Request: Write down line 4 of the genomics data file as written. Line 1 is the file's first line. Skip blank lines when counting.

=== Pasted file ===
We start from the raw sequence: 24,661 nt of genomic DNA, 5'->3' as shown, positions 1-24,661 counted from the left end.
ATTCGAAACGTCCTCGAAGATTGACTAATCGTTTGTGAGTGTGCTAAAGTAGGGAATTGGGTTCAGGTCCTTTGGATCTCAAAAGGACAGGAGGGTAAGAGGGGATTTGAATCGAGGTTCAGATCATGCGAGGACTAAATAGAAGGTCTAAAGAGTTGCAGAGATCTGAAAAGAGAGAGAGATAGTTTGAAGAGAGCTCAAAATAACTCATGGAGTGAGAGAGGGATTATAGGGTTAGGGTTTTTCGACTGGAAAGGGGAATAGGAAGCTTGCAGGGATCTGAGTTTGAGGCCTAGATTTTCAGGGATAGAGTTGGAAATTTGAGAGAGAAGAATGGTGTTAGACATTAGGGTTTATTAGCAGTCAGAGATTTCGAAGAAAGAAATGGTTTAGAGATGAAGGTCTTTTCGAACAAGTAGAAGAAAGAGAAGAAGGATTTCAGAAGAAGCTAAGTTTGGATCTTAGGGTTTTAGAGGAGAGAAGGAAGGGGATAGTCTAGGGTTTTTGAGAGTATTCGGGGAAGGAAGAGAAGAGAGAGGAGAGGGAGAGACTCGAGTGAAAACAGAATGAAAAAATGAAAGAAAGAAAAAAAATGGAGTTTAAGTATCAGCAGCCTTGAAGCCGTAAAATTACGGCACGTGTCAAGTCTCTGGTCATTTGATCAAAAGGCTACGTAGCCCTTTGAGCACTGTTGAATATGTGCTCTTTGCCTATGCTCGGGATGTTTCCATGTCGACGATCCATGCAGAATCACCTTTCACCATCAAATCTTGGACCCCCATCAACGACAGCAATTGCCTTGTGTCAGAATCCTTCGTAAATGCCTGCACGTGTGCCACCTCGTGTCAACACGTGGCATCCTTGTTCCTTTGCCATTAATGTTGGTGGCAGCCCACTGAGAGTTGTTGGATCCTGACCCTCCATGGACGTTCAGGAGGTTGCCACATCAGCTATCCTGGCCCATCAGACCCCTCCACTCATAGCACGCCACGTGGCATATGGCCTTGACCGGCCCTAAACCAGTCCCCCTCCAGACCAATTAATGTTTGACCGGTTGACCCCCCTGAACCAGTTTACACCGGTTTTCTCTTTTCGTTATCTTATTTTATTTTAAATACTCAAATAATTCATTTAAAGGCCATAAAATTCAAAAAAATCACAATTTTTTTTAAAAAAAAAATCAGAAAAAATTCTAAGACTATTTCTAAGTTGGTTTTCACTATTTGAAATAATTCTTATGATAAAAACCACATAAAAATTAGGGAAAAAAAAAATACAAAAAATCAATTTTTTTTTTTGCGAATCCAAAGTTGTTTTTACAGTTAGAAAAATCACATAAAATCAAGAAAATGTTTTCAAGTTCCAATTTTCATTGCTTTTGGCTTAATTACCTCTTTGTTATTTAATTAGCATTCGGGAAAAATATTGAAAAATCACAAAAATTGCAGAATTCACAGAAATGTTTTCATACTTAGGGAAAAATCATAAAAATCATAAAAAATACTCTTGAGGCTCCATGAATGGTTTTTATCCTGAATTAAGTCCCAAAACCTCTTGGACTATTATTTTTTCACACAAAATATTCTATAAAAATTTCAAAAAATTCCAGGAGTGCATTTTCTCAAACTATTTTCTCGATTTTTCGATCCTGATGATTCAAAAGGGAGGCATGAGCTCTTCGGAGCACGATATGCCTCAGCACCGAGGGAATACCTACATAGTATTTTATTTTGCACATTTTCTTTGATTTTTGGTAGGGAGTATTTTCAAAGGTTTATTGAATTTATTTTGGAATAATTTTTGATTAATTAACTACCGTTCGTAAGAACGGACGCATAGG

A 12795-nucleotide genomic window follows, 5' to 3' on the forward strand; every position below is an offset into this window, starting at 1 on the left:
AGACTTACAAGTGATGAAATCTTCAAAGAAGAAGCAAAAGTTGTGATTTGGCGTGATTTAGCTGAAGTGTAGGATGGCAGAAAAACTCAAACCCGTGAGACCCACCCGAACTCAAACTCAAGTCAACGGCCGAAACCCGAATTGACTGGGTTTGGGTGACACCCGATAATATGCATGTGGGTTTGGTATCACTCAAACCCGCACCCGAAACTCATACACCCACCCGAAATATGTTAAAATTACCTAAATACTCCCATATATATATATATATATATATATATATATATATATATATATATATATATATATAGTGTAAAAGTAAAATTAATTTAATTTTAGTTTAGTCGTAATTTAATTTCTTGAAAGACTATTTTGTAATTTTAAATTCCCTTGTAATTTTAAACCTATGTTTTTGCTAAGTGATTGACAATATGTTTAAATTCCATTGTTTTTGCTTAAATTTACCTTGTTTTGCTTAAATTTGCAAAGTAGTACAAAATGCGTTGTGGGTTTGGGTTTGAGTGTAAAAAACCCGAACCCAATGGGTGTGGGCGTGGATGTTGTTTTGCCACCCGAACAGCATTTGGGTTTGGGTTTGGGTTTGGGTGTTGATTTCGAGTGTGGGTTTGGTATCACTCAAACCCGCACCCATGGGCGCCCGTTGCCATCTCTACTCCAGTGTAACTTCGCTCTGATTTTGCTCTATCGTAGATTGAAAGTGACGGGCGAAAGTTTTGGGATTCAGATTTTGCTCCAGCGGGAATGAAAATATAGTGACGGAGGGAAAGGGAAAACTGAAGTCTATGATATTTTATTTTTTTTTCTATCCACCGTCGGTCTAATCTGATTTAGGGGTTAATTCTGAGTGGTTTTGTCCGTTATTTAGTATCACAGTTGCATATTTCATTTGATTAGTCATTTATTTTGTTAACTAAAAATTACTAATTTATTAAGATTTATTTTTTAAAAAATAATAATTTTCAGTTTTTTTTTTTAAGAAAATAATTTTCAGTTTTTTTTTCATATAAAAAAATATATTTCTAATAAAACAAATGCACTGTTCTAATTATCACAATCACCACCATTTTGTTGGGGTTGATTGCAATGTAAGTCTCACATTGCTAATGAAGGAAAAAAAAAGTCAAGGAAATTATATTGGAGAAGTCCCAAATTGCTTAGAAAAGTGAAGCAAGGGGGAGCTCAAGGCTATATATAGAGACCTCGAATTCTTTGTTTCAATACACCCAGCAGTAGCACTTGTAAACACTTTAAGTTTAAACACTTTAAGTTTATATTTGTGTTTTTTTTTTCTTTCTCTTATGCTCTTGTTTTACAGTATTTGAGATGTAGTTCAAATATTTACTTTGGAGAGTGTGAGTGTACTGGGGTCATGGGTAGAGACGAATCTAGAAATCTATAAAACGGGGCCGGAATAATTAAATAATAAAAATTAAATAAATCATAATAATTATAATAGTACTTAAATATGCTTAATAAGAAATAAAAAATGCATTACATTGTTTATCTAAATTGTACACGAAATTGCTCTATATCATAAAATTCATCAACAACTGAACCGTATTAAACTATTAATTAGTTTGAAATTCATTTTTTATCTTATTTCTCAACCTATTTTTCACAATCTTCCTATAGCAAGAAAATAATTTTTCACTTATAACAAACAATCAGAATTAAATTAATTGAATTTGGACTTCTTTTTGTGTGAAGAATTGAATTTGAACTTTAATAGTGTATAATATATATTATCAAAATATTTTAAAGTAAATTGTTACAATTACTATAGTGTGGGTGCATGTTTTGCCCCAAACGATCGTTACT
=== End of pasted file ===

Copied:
AGACTTACAAGTGATGAAATCTTCAAAGAAGAAGCAAAAGTTGTGATTTGGCGTGATTTAGCTGAAGTGTAGGATGGCAGAAAAACTCAAACCCGTGAGACCCACCCGAACTCAAACTCAAGTCAACGGCCGAAACCCGAATTGACTGGGTTTGGGTGACACCCGATAATATGCATGTGGGTTTGGTATCACTCAAACCCGCACCCGAAACTCATACACCCACCCGAAATATGTTAAAATTACCTAAATACTCCCATATATATATATATATATATATATATATATATATATATATATATATATATATATAGTGTAAAAGTAAAATTAATTTAATTTTAGTTTAGTCGTAATTTAATTTCTTGAAAGACTATTTTGTAATTTTAAATTCCCTTGTAATTTTAAACCTATGTTTTTGCTAAGTGATTGACAATATGTTTAAATTCCATTGTTTTTGCTTAAATTTACCTTGTTTTGCTTAAATTTGCAAAGTAGTACAAAATGCGTTGTGGGTTTGGGTTTGAGTGTAAAAAACCCGAACCCAATGGGTGTGGGCGTGGATGTTGTTTTGCCACCCGAACAGCATTTGGGTTTGGGTTTGGGTTTGGGTGTTGATTTCGAGTGTGGGTTTGGTATCACTCAAACCCGCACCCATGGGCGCCCGTTGCCATCTCTACTCCAGTGTAACTTCGCTCTGATTTTGCTCTATCGTAGATTGAAAGTGACGGGCGAAAGTTTTGGGATTCAGATTTTGCTCCAGCGGGAATGAAAATATAGTGACGGAGGGAAAGGGAAAACTGAAGTCTATGATATTTTATTTTTTTTTCTATCCACCGTCGGTCTAATCTGATTTAGGGGTTAATTCTGAGTGGTTTTGTCCGTTATTTAGTATCACAGTTGCATATTTCATTTGATTAGTCATTTATTTTGTTAACTAAAAATTACTAATTTATTAAGATTTATTTTTTAAAAAATAATAATTTTCAGTTTTTTTTTTTAAGAAAATAATTTTCAGTTTTTTTTTCATATAAAAAAATATATTTCTAATAAAACAAATGCACTGTTCTAATTATCACAATCACCACCATTTTGTTGGGGTTGATTGCAATGTAAGTCTCACATTGCTAATGAAGGAAAAAAAAAGTCAAGGAAATTATATTGGAGAAGTCCCAAATTGCTTAGAAAAGTGAAGCAAGGGGGAGCTCAAGGCTATATATAGAGACCTCGAATTCTTTGTTTCAATACACCCAGCAGTAGCACTTGTAAACACTTTAAGTTTAAACACTTTAAGTTTATATTTGTGTTTTTTTTTTCTTTCTCTTATGCTCTTGTTTTACAGTATTTGAGATGTAGTTCAAATATTTACTTTGGAGAGTGTGAGTGTACTGGGGTCATGGGTAGAGACGAATCTAGAAATCTATAAAACGGGGCCGGAATAATTAAATAATAAAAATTAAATAAATCATAATAATTATAATAGTACTTAAATATGCTTAATAAGAAATAAAAAATGCATTACATTGTTTATCTAAATTGTACACGAAATTGCTCTATATCATAAAATTCATCAACAACTGAACCGTATTAAACTATTAATTAGTTTGAAATTCATTTTTTATCTTATTTCTCAACCTATTTTTCACAATCTTCCTATAGCAAGAAAATAATTTTTCACTTATAACAAACAATCAGAATTAAATTAATTGAATTTGGACTTCTTTTTGTGTGAAGAATTGAATTTGAACTTTAATAGTGTATAATATATATTATCAAAATATTTTAAAGTAAATTGTTACAATTACTATAGTGTGGGTGCATGTTTTGCCCCAAACGATCGTTACT